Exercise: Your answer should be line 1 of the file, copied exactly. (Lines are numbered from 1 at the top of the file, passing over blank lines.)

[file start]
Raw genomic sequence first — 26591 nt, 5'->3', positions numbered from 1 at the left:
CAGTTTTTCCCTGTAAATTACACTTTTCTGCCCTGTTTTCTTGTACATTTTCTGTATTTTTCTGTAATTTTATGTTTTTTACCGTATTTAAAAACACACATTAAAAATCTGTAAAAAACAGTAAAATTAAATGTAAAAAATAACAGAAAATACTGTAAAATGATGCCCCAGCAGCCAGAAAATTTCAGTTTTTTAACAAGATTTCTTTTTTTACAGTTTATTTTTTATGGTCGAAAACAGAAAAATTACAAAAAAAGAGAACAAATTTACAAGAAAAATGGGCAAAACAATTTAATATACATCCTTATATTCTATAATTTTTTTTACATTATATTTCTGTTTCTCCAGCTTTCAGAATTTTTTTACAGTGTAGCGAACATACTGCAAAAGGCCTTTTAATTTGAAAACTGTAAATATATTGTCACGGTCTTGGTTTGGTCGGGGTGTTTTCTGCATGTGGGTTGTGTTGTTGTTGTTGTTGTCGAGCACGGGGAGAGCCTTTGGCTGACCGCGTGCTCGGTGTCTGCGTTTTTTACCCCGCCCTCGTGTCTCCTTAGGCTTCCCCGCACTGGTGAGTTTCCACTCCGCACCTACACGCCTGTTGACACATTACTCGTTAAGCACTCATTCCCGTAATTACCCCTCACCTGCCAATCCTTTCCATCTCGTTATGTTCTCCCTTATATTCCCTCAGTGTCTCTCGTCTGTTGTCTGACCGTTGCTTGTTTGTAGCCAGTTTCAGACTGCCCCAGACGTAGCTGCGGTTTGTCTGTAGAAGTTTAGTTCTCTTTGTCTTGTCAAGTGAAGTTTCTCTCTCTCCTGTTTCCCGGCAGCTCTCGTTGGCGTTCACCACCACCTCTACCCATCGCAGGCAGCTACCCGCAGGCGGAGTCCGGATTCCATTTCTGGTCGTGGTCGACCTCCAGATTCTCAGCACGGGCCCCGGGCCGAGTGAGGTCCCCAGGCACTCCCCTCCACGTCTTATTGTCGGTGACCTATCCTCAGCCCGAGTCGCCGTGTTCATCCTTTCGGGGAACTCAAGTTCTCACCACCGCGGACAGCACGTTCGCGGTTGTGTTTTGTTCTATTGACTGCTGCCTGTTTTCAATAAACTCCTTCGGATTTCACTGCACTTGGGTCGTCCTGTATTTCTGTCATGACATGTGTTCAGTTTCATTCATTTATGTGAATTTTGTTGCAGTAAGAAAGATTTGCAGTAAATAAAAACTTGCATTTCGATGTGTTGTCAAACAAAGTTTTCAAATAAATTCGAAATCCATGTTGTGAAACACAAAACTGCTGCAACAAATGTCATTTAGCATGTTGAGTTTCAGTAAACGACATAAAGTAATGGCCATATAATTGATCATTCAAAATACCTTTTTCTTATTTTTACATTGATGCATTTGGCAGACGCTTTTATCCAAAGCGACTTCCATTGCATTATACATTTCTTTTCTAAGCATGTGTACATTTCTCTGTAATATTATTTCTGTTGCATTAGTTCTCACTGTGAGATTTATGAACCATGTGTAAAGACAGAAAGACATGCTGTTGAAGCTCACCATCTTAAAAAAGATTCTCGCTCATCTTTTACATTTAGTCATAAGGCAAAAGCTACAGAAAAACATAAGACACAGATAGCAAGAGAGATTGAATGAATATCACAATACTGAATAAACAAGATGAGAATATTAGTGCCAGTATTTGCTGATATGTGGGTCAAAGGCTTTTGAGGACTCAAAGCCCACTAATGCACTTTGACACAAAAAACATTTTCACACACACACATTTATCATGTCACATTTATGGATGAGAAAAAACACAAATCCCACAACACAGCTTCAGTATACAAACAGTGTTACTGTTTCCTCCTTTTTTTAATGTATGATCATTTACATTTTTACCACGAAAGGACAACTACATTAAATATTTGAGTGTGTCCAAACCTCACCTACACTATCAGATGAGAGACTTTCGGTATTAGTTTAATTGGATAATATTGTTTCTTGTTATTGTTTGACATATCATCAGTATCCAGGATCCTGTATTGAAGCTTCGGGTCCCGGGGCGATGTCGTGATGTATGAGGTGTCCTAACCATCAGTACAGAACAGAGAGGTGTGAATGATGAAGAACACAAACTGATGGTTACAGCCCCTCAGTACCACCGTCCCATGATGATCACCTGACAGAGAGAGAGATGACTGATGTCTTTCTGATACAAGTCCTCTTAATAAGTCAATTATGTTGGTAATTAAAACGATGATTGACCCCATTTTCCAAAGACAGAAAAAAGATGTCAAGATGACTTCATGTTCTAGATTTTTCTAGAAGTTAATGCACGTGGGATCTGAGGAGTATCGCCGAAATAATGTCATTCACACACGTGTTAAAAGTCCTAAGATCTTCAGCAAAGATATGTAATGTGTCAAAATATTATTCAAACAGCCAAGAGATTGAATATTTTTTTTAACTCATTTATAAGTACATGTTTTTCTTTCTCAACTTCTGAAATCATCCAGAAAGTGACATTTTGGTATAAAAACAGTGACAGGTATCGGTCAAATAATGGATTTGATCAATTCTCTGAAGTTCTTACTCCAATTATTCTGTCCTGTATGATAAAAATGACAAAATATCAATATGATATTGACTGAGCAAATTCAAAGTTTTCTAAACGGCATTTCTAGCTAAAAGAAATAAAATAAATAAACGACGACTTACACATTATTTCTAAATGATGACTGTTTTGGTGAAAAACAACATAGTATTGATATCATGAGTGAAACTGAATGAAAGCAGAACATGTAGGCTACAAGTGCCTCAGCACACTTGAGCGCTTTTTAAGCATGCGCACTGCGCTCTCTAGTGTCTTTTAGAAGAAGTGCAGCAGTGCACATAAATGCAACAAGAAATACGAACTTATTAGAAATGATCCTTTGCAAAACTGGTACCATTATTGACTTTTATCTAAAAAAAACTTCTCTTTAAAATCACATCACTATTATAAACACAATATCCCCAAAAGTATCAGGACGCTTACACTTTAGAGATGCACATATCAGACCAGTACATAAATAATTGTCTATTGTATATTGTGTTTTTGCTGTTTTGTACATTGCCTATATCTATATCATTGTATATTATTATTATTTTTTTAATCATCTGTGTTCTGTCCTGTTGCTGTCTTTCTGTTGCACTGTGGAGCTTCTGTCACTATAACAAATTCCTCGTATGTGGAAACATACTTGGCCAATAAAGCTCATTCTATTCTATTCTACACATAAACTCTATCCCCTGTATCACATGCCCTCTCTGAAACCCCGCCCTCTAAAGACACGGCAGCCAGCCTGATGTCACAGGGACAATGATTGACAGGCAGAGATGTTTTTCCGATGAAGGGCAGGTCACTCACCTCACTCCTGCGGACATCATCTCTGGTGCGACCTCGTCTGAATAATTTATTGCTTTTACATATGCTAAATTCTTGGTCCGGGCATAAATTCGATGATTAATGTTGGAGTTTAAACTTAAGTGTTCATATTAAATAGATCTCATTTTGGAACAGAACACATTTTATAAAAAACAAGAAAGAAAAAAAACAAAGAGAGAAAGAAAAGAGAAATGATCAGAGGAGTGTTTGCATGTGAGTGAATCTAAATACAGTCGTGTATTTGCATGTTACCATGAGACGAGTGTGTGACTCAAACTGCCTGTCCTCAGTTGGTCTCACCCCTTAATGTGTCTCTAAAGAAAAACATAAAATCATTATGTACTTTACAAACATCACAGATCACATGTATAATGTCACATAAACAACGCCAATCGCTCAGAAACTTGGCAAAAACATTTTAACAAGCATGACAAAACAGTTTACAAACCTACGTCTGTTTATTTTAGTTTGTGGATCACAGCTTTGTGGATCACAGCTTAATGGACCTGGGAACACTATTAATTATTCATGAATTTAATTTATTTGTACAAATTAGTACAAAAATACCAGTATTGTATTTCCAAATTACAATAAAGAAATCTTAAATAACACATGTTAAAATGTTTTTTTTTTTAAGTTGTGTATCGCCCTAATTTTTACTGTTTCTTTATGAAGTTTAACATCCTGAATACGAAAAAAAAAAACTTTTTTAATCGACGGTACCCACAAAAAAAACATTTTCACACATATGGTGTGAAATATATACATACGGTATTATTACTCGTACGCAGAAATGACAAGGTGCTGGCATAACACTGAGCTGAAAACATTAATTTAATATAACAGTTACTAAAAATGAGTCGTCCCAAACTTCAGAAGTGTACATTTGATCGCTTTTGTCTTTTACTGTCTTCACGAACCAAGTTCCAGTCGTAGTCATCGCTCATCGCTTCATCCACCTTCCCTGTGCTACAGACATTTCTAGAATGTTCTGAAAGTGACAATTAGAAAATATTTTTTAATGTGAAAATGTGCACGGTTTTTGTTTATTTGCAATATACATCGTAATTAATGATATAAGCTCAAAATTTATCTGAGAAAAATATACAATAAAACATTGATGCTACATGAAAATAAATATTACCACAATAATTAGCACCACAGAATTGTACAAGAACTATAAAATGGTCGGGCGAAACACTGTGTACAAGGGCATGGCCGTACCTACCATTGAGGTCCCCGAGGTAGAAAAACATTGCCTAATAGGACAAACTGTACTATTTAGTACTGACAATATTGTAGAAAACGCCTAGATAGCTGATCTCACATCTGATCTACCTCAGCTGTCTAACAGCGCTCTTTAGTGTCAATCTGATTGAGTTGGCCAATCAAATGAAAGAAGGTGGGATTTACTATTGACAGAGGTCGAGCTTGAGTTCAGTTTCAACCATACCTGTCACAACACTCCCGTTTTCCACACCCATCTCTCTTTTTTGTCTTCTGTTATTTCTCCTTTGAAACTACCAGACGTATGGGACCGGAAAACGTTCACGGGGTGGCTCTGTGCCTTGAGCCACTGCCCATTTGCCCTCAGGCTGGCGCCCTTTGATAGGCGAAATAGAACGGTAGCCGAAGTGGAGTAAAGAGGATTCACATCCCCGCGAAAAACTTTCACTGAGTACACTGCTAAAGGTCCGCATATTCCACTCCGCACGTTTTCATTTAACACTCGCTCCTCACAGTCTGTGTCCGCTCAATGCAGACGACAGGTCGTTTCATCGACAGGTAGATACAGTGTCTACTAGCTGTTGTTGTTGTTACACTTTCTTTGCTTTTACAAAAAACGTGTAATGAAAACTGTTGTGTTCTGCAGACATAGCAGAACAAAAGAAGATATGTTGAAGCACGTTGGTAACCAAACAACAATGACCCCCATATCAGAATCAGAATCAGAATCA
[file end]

Raw genomic sequence first — 26591 nt, 5'->3', positions numbered from 1 at the left: